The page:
sharing recipes from one generation to the next
There was a period in our lives when we were vegetarians, not motivated by health or moral sanctity but purely by economics.
Feeding a hungry Dad and three growing teenagers during lean times strained the budget to the point that after essentials were settled, there wasn’t much left to spend on food. Cooking with tough financial constraints is a challenge, but with a developing interest in good food and nutrition, I turned to the rustic peasant diets of India, the Middle East and Meditteranean for inspiration, to diets based on legumes, grains and seasonal vegetables.
I discovered a series of small paperback publications by Jack Santamaria in my local library that helped enormously, books based on the traditional peasant cuisines of China, Italy, India, France and Greece, each full of recipes to prepare complete nutritious and delicious meals based purely on seasonal vegetables.
The original Vegetable Moussaka recipe came from Santamaria’s “Greek Vegetarian Cookery.” I’ve varied the vegetables over the years, but no matter what, it’s so good that even though we can again afford to eat good meat, I still like to make it for sheer eating pleasure.
2 carrots, cut into 3cm chunks
3 medium potatoes, cut into 3cm chunks
1 large eggplant (aubergine)
2 tablespoons olive oil
4 spring onions, green tops only
1 cloves garlic, finely chopped
200g portobello mushrooms, sliced
1 cup steamed Swiss chard leaves, chopped
250g cherry tomatoes, halved
1 large zucchini cut into 2cm chunks
3 teaspoons ground cinnamon
6 allspice berries, ground
1 teaspoon freshly ground pepper
2 teaspoons sea salt or to taste
1/2 cup gluten free plain flour
720 mls cold milk (I use low fat lactose free)
3 egg yolks
Nutmeg, salt and pepper
90g shredded tasty cheese
1/2 teaspoon paprika
1 teaspoon dried oregano
Steam the carrot and potato until just done. Set aside.
Wash the eggplant and cut into 3cm cubes.
Heat the 1 tablespoon of oil in a large pan, add the eggplant and 1/4 cup water.
Cover the pan and steam the eggplant until it starts to become translucent, about 5 mins.
Remove the lid and continue to cook until all the water has evaporated.
Add the spring onion greens, mushroom, tomato and garlic, plus a little oil if the pan is too dry. Cook for about 5 minutes, then add the potatoes, carrots, chard and spices. Cook until the chard wilts.
Remove from the heat then season to taste with salt and pepper.
Tip the vegetables into a greased casserole dish then scatter the cheese over the top.
to make the bechamel:
Whisk the flour and egg yolks into the cold milk.
Cook over a low heat, stirring constantly until the sauce thickens.
Remove the pan from the heat and season to taste with salt, pepper and freshly grated nutmeg.
Pour the sauce over the cheese topped vegetables, then sprinkle with the paprika, oregano and pepper.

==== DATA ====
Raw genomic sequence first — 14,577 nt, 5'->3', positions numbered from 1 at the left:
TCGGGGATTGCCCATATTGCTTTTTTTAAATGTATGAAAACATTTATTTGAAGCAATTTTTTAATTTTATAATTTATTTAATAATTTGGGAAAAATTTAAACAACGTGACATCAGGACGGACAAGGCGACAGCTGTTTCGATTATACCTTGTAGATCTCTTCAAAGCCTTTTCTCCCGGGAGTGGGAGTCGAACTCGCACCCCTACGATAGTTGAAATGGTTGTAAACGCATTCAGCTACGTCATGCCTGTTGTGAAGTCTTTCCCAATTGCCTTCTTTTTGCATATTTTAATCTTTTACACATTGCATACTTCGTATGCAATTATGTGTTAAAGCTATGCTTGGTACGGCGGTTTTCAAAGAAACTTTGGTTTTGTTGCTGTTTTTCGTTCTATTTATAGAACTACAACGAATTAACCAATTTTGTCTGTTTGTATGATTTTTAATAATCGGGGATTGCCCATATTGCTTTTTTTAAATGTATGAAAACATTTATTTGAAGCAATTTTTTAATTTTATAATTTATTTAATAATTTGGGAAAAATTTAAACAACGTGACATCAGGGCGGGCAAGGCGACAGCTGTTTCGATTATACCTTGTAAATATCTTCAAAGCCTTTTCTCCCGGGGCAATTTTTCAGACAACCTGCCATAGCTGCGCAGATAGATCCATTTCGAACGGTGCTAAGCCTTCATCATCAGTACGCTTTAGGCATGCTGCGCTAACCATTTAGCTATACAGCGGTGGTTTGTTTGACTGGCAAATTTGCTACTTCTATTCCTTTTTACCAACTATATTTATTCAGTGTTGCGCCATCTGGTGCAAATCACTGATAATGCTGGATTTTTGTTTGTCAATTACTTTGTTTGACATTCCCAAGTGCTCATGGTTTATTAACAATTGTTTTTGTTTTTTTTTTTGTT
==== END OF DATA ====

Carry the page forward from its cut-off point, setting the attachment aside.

Bake in a moderate oven, 170C for 45minutes until golden brown.
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Creativeness and ingenuity sure make for interesting dishes!! I’m going to try this one… that’s for sure!! 😉
A very interesting take on a gratin type dish. I have also never seen bechamel made this way. Thanks for the great ideas.
I ditto John. 😀 ))) I love vegetarian dishes, but never can be one. So I enjoy both ways. 😀 ))) I love moussaka, and used to make it often. I am definitely going to give this one a try, as I love all the vegetables you have used. 😛
Thanks Fae, I enjoy meat way too much to be a vego, but I still try to have a couple of meat free days a week.
This looks lovely Sandra. My eldest daughter, Charlotte, announced 2 days ago that she is now a vegetarian! Not sure how long it will last, but this is something I must definitely make for her. And for me too! xox
Good luck with Charlotte’s diet Lidia. It’s difficult to get young teens to consume enough proteins. I had a daughter make the same announcement at a similar age, and as a working Mum, it had to mean the whole family became vego, no time for extra cooking, but in the end it broadened my cooking experiences enormously
Tasty and interesting, albeit non-traditional moussaka. 😉 I love all the different veggies – livens the dish up! It’s like a briam (a Greek vegetable stew) with béchamel. I still seek out these “peasant” rustic dishes from around the world, though I am more familiar with the Mediterranean ones. I think there is a lot to be said for cooking economical, healthy, colourful, tasty and unpretentious foods.
Yes, rustic peasant style dishes are firm favorites here too Deb, this one is especially good
I do make vegetarian moussaka pretty regularly but shall copy your appetizing recipe the next time around. Since I love stuffed vegetables and vegetarian pasta sauces I try to manage two vegetarian main meals a week . . . . yes, also love meat far too much to quite leave it aside and besides do feel it is a little complicated to get all one’s food requirements from vegetables and pulses only: say CoQ10, zinc etc.
Yes it’s tough to balance ethics, morals, appetite AND health. I pretty much try to stick to moderation in all thing, except vegetables
Mmm…..I make a veggie moussaka but love the sound of yours, will certainly be bookmarking to try in the future. We have a tonne of vegetarians in our family and would be a great dish to feed the hungry hordes with.
Thanks Cheery, I’d like to see your version of Vegie Moussaka.
I love moussaka. This looks fantastic!
Thanks Shanna, a delicious dish for a cold winter night
I tried to go vegetarian some time ago and lasted about 6 months. I craved meat too much to continue. 🙂 As much as I love moussaka, I never considered a vegetarian version. This really sounds delicious. With our farmers markets raching their peak, your timing could not be better.
I try to have at least one meatless meal a week, just to vary our diet. There is always a tussle for the leftovers of moussaka it’s so delicious.